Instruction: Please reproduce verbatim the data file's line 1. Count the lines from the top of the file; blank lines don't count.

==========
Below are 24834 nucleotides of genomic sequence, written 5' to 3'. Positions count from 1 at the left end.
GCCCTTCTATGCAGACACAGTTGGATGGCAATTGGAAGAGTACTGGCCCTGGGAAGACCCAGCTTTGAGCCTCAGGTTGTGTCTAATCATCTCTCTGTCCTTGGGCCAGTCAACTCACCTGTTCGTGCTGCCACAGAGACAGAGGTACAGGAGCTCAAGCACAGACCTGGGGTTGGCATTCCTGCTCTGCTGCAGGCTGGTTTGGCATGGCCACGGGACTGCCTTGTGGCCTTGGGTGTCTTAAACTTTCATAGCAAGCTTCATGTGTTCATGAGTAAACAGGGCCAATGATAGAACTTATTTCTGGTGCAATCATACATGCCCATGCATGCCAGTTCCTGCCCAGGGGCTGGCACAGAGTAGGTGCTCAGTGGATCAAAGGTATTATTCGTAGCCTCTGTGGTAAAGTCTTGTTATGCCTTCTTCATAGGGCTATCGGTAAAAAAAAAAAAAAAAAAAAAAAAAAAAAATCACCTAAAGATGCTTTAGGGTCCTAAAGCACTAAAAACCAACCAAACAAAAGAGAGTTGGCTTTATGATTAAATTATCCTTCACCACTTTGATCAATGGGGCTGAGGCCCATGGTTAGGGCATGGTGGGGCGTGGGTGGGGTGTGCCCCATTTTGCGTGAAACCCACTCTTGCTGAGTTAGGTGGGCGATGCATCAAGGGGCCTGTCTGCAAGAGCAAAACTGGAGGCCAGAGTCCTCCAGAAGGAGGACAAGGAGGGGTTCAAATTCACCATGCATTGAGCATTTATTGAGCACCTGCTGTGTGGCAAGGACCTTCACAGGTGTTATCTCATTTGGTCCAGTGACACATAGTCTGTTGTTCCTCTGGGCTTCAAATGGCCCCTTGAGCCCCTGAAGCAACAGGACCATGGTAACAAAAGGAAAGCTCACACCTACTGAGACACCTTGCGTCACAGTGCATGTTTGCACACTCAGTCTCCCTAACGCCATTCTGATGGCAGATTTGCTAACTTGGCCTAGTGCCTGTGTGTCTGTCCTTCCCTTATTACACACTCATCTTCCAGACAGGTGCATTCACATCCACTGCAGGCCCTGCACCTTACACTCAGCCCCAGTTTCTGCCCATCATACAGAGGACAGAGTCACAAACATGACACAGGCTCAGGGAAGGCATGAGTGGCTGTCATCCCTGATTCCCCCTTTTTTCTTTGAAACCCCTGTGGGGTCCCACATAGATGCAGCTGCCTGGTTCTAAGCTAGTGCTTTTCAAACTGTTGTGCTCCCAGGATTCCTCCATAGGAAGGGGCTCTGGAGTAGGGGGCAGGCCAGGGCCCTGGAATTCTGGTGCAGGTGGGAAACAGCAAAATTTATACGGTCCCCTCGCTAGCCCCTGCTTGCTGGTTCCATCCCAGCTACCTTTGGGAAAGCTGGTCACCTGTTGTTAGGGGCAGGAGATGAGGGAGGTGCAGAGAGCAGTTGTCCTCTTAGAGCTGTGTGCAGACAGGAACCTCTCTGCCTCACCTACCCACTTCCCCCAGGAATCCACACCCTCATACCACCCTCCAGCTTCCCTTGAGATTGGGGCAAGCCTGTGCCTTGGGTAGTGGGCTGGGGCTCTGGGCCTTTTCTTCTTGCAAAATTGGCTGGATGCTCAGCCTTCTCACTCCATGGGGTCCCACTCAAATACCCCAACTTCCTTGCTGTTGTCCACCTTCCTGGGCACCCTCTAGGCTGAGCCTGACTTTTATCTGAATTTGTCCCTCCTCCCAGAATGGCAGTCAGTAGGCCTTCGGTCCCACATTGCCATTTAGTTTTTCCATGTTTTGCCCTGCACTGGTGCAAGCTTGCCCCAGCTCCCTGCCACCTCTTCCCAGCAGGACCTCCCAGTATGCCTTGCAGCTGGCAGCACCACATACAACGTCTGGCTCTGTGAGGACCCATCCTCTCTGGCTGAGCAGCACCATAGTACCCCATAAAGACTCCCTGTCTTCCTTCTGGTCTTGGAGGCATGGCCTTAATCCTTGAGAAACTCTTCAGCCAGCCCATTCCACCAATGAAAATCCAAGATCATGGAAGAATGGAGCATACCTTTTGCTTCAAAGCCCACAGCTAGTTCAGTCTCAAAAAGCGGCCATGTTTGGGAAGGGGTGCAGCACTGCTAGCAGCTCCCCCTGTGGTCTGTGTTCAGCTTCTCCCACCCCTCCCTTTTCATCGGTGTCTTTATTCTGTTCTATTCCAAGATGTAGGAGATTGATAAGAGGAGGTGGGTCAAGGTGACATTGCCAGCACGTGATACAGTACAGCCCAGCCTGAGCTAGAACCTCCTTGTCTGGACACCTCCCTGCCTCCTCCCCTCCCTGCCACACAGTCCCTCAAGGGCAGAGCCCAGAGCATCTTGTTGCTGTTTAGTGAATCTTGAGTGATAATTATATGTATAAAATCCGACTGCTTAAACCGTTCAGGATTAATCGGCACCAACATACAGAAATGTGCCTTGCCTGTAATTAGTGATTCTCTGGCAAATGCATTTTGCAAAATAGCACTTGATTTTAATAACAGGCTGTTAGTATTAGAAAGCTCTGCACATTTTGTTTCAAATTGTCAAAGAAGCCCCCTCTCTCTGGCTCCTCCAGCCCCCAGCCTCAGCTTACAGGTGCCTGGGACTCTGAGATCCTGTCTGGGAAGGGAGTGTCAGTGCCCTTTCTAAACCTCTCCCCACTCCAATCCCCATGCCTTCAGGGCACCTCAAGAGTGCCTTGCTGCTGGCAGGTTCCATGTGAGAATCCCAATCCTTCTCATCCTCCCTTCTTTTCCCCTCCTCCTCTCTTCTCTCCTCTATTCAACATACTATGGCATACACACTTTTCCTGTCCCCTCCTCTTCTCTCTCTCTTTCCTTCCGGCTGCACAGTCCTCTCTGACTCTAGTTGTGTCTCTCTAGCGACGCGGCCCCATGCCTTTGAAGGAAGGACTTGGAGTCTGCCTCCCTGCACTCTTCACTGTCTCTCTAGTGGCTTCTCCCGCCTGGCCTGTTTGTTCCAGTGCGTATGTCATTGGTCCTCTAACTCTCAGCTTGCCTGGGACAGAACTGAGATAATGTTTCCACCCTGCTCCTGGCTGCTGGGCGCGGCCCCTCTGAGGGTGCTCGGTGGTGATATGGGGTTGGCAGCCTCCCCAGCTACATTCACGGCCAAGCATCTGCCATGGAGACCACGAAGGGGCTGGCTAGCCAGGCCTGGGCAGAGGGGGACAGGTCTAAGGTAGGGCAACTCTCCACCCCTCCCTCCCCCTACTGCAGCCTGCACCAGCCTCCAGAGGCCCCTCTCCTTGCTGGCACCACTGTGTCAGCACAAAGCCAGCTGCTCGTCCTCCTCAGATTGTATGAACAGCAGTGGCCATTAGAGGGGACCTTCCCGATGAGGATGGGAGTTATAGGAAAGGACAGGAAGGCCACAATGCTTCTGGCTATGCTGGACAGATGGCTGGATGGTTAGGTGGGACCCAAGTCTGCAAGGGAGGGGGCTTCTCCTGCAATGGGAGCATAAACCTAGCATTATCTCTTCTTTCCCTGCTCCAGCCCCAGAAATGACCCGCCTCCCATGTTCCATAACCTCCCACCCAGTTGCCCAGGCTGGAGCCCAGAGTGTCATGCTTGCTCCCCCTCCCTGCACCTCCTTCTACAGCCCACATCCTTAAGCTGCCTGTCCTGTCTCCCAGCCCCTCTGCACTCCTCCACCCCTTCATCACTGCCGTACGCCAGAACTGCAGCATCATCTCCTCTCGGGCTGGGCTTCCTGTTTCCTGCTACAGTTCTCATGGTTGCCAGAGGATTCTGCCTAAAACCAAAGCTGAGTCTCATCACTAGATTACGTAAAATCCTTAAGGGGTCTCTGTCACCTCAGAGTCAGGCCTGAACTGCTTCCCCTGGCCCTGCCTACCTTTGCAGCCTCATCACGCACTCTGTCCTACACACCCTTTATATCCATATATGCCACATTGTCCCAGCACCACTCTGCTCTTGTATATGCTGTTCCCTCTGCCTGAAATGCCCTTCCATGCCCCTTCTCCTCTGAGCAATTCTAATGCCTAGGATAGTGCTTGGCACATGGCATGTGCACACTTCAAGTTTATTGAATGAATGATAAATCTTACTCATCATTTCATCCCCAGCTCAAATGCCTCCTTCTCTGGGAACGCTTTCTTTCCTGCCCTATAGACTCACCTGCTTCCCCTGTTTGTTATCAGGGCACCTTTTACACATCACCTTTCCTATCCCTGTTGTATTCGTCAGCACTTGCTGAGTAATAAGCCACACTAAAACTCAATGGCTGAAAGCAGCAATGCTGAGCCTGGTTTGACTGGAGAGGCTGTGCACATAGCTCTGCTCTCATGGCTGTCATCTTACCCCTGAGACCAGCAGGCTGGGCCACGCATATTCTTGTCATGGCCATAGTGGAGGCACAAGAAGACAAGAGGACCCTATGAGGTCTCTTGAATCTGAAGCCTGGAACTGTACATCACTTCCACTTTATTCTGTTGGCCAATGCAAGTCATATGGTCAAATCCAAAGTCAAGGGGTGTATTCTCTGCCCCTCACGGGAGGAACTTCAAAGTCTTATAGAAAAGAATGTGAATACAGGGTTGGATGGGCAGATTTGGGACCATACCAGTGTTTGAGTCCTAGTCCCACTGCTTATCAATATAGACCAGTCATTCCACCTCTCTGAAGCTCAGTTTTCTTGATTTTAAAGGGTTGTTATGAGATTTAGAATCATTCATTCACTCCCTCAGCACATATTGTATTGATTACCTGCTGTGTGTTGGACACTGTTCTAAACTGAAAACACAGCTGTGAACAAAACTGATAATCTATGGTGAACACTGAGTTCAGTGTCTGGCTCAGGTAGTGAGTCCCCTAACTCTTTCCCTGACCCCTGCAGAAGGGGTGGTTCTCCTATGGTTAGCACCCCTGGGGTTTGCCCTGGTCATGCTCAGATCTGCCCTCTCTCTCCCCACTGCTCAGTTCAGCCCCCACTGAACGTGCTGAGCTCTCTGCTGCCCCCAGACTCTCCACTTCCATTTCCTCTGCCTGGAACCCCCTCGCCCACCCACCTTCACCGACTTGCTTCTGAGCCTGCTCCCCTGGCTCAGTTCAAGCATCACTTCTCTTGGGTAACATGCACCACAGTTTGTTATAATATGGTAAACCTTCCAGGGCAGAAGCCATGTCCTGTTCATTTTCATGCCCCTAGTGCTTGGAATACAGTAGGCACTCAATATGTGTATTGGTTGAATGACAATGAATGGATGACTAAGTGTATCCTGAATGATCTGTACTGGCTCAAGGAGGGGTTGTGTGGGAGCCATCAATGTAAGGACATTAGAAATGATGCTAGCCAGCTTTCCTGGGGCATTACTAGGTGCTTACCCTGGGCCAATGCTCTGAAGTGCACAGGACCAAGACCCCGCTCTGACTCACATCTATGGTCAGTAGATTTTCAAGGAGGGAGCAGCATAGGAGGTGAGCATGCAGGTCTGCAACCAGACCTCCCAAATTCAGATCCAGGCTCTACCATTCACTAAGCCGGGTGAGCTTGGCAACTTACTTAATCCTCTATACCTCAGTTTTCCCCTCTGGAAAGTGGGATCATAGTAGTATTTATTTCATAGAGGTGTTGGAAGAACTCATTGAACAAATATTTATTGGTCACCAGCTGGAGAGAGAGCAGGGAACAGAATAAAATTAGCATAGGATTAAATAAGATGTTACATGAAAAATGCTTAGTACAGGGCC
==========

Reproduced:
Below are 24834 nucleotides of genomic sequence, written 5' to 3'. Positions count from 1 at the left end.